Pilot part of rescue efforts
Clif Knight, Hartselle Enquirer
Lt. Ryan Matson, the son of Hartselle residents Terry and Maurine Matson, is one of the U.S. Coast Guard helicopter pilots who played a major role in rescue operations in New Orleans following Hurricane Katrina.
His crew of four-two pilots, a flight mechanic and a rescue swimmer-were deployed from the U.S. Coast Guard Air Station in Houston, Tex. to New Orleans on Wednesday, August 31, two days after Katrina struck the gulf coast. They rescued 224 people and four dogs over the next four days. Of that number, 110 were picked up and flown to safety on Thursday, the second day of the operation.
"They worked out of a HH65 Dolphin helicopter in seven-hour shifts, flying over different areas of the city. On their busiest day, they were flying over the waterfront area.
"We found people of all ages stranded on rooftops and in upper floors of buildings, surrounded by deep water," Matson said. "Most of them were exhausted, hungry, thirsty and terrified. Some were ill and weak and unable to help themselves. A lot of them were happy to see us and thankful to get to a safe place. But we got turned away by some who wanted to stay."
"Our mechanic would lower the swimmer down. Then, he'd make the hookups with those being rescued and the mechanic would pull them up," Matson added. "We tried to keep families together. In cases where they were separated, we'd hurry back to get the rest."
Up to nine people could be brought aboard the helicopter at one time, depending on the amount of fuel on board. Those rescued were transported to one of three drop points, Louis Armstrong Airport, Waterfront Airport and a cloverleaf on I-10.
"I was impressed from the moment I got there," Matson added. "The Coast Guard handled things well and the combined operation, including the Navy, Marine Corps and Army went smoothly. Everyone did a phenomenal job."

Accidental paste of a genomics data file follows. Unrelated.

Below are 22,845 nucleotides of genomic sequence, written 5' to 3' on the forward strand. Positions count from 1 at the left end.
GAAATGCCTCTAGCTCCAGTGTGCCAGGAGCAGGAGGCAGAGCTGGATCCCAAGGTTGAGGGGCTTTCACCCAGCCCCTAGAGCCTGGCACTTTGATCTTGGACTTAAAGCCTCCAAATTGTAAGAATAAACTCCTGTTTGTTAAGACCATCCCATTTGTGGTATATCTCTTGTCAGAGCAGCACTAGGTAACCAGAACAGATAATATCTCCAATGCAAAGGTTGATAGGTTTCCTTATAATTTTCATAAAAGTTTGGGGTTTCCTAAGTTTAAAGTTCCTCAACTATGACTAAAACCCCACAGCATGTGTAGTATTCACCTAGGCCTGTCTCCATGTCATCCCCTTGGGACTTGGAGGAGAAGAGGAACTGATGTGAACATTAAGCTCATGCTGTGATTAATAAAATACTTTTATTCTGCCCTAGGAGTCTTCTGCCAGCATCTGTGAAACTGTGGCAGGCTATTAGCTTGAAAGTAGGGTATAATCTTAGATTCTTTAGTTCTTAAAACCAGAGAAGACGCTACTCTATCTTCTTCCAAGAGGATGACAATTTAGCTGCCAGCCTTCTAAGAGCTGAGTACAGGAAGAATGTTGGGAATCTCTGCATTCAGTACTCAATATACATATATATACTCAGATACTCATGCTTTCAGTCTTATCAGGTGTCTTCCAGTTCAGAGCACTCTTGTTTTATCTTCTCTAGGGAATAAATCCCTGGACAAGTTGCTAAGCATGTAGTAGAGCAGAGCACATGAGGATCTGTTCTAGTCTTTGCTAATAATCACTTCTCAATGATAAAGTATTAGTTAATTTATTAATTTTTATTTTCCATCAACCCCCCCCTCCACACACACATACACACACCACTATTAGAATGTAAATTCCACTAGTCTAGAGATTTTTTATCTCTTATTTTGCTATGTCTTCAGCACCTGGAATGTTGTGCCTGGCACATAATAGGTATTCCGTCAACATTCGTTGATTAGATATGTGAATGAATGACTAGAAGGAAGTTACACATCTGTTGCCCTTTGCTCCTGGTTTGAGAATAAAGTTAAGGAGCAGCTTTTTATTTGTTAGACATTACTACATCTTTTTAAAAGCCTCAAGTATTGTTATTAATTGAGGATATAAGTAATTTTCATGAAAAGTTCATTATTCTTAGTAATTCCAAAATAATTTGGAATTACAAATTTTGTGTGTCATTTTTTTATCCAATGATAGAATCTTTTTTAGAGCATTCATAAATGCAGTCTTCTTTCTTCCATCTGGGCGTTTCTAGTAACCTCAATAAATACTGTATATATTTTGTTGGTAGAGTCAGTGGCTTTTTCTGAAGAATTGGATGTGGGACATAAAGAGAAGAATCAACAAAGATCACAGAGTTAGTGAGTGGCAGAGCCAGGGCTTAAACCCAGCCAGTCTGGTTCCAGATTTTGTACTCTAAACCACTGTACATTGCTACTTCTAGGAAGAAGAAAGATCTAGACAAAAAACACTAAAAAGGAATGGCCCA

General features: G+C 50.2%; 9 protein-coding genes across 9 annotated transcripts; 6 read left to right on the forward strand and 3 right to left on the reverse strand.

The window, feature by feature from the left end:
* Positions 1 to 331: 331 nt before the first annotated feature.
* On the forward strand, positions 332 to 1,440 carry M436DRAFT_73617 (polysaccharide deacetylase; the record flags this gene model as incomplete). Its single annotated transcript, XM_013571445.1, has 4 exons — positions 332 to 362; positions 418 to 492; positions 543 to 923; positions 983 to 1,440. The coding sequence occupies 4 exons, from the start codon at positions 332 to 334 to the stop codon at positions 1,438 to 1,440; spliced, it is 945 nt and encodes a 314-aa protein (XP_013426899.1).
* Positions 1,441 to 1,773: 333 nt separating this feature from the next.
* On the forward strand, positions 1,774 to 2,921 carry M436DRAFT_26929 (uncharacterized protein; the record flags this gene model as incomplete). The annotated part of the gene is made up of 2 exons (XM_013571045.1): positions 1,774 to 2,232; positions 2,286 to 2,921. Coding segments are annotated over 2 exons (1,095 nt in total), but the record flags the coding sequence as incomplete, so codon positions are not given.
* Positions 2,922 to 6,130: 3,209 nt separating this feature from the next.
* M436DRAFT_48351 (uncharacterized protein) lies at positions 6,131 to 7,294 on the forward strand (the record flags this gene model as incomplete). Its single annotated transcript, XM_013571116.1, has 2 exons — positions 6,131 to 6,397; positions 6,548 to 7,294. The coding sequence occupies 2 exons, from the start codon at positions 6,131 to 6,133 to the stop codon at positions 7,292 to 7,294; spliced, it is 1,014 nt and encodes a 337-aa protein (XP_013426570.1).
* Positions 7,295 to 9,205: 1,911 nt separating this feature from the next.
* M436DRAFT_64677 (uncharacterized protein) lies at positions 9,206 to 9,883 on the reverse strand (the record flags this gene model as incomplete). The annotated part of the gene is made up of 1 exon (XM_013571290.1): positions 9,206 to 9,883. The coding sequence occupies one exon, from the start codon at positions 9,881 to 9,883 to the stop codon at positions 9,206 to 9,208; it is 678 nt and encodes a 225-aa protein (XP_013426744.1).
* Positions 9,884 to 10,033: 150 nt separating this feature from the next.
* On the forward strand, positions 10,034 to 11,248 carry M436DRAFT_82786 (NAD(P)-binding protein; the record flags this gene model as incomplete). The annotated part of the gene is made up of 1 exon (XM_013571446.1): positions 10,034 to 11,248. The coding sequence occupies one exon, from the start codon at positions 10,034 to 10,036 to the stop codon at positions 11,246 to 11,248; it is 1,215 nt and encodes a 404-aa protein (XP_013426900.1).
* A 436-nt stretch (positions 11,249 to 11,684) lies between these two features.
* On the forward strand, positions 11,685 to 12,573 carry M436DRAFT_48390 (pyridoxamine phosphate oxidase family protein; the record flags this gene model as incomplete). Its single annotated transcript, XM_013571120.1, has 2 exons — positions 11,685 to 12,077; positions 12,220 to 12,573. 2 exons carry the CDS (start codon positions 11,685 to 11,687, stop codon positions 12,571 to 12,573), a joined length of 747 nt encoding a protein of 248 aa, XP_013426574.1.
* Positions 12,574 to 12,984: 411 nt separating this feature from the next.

During the operation, rescue teams were housed at the New Orleans Coach Guard Station. Although heavily damaged by the hurricane, it provided basic shelter and a place to bed down in sleeping bags or on cots. There was no running water, electricity or sewer service. and basic shelter.
Matson said the operation was tiring but rewarding.
"It was an experience I'll always remember but something I hope never see again," he stated.
What struck me the most was the gratitude of the people we were able to help and how fast you can lose everything you own," he added.
Matson's mother is a kindergarten teacher at Barkley Bridge Elementary School. She said even though she is aware that her son is at risk every time he flies a mission, she has learned to cope with it.
"His father and I are very proud of him and we're happy because he's doing something he loves to do," she stated.
"I cried when he first started flying" she pointed out. "Then, I prayed about it. I told my Lord, he's in your hands; remember, I can't handle anything. Please help me not to worry about this."
Matson graduated from the U.S. Coast Guard Academy in 2002 and earned his wings as a helicopter pilot in August 2004. He and his wife, Shannon, live in Houston.